Or maybe it's a matter of interest: I've submitted many like postings prompting few of any replies. Maybe I'm just not an interesting person

Yet,"Why should there be anything at all" seems the fundamental q

Please advise that my puzzlement entertains a vital q after all and that your delay addressing it owes to need for more lengthy rumination

In any case thanks Harp for volunteering
0 Replies
 
markr
 
  1  
Reply Tue 31 Dec, 2013 01:23 pm
@tomr,
Yep - I threw in an unnecessary division.
0 Replies
 
contrex
 
  1  
Reply Tue 31 Dec, 2013 01:26 pm
@Frank Apisa,
Frank Apisa wrote:
If there are 366 people in the room...there is a 100% chance. Obviously.


Why "obviously"?
Frank Apisa
 
  1  
Reply Tue 31 Dec, 2013 01:30 pm
@contrex,
contrex wrote:

Frank Apisa wrote:
If there are 366 people in the room...there is a 100% chance. Obviously.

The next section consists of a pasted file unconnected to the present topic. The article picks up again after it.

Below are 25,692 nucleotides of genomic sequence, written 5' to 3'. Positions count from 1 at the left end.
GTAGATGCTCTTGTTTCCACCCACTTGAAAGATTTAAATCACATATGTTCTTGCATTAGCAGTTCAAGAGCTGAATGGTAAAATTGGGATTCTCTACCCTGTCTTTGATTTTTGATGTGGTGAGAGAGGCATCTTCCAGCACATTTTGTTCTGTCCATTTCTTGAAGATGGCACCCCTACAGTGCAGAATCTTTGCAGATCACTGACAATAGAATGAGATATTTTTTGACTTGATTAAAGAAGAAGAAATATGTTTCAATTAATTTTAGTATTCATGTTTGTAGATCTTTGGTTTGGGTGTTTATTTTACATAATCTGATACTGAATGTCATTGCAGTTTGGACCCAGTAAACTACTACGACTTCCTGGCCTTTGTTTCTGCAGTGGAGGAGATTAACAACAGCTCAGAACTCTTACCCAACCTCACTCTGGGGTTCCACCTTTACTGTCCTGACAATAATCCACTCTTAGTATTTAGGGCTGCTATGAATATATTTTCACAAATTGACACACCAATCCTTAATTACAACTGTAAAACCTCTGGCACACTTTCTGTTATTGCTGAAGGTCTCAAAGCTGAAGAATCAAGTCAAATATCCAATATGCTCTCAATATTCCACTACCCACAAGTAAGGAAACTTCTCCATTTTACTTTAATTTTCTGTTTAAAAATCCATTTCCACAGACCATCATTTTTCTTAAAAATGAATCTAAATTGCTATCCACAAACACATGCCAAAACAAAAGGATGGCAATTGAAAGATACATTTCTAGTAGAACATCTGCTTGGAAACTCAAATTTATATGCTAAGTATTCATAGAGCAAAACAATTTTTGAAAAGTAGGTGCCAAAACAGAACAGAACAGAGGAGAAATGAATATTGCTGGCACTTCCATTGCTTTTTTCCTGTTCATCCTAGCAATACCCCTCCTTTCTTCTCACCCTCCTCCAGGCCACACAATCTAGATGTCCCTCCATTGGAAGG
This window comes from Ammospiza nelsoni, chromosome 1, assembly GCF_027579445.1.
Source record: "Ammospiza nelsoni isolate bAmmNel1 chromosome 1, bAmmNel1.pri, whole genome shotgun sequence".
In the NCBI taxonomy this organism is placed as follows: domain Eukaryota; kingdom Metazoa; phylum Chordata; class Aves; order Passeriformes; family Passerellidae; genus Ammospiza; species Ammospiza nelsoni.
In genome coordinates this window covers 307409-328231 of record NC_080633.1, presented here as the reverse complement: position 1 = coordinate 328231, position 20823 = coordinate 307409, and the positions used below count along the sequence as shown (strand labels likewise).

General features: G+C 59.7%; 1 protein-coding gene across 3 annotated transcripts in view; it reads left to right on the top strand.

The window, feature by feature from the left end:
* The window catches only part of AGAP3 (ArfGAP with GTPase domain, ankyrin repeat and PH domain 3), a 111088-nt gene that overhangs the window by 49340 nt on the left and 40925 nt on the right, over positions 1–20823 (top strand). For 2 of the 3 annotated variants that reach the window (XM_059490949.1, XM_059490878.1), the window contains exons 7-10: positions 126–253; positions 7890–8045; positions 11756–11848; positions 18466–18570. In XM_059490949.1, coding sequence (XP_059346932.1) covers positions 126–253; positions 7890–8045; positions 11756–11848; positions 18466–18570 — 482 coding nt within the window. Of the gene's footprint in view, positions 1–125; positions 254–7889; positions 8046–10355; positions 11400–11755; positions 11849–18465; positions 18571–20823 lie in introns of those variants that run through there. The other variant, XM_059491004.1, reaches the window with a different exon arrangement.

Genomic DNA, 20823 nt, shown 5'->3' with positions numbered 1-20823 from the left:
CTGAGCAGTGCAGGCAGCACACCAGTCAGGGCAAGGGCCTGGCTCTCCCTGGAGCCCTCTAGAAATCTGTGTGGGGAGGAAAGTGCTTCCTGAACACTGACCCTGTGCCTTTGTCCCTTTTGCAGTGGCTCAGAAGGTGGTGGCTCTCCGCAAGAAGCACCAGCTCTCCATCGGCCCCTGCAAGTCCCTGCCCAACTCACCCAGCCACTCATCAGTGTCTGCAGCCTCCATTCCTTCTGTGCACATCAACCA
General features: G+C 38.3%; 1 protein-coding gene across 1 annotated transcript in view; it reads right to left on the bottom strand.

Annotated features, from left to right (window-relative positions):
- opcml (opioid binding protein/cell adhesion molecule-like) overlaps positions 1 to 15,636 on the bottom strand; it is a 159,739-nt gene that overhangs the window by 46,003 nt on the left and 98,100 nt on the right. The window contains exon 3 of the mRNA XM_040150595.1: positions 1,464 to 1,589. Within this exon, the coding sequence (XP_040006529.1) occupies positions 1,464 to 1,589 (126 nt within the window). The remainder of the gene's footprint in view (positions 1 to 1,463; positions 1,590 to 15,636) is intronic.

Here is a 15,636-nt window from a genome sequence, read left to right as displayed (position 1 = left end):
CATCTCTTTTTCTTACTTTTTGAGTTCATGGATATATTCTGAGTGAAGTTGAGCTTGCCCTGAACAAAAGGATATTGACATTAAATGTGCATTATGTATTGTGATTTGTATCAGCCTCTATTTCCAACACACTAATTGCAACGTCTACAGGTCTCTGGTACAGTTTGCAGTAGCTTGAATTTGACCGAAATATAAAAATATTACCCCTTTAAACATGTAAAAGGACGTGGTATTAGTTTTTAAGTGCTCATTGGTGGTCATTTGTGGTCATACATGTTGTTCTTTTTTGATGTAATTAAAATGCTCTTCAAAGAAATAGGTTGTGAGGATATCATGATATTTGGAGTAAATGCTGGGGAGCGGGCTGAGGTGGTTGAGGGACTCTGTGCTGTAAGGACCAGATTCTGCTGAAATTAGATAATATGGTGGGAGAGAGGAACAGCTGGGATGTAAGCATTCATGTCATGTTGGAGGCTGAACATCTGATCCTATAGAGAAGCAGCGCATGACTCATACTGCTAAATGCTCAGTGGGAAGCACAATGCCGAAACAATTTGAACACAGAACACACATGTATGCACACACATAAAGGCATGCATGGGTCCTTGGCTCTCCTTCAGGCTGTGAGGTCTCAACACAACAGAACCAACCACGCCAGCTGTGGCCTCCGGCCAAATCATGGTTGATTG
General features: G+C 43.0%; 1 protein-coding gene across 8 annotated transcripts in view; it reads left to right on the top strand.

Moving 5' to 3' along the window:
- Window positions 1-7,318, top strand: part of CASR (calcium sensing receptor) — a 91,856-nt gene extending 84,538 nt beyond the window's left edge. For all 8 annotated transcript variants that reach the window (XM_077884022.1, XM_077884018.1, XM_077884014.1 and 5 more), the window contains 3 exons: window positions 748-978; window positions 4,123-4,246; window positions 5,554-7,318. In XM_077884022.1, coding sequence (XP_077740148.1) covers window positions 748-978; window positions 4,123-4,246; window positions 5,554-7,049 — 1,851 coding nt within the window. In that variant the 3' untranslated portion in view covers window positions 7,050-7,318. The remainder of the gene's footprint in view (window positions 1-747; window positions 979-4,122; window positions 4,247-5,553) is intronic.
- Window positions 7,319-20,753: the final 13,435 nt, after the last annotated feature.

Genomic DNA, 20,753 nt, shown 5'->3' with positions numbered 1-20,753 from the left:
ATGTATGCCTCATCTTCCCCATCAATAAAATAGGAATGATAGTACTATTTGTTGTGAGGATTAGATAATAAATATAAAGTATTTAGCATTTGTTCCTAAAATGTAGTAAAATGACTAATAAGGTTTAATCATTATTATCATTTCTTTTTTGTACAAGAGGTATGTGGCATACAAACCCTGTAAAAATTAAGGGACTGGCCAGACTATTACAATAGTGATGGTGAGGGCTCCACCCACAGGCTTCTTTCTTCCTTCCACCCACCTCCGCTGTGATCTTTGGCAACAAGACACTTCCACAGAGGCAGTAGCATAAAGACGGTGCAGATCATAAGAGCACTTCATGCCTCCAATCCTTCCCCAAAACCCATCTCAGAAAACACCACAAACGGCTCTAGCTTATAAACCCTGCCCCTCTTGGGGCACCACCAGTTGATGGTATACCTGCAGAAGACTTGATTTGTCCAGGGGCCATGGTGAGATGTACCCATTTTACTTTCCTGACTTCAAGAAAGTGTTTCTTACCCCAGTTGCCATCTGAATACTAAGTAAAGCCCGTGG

Why "obviously"?



Actually, I was wrong.

I meant to write 367. Not sure how I did the 366.

In any case, I stand corrected.

If there are 367 people in the room...the chances of at least two people in the room with the same birthday is 100%.

Obviously.
Romeo Fabulini
 
  1  
Reply Tue 31 Dec, 2013 01:36 pm
Quote:
Germlat said (re the meaning of 666): @RF- :Study a little theology and the name of Nero..who doesn't know that?!

Nah I don't buy the theory that 666 was a 'code' for the Emperor Nero!
For a start, Jesus had no beef with Rome, he even said "pay your taxes to Caesar".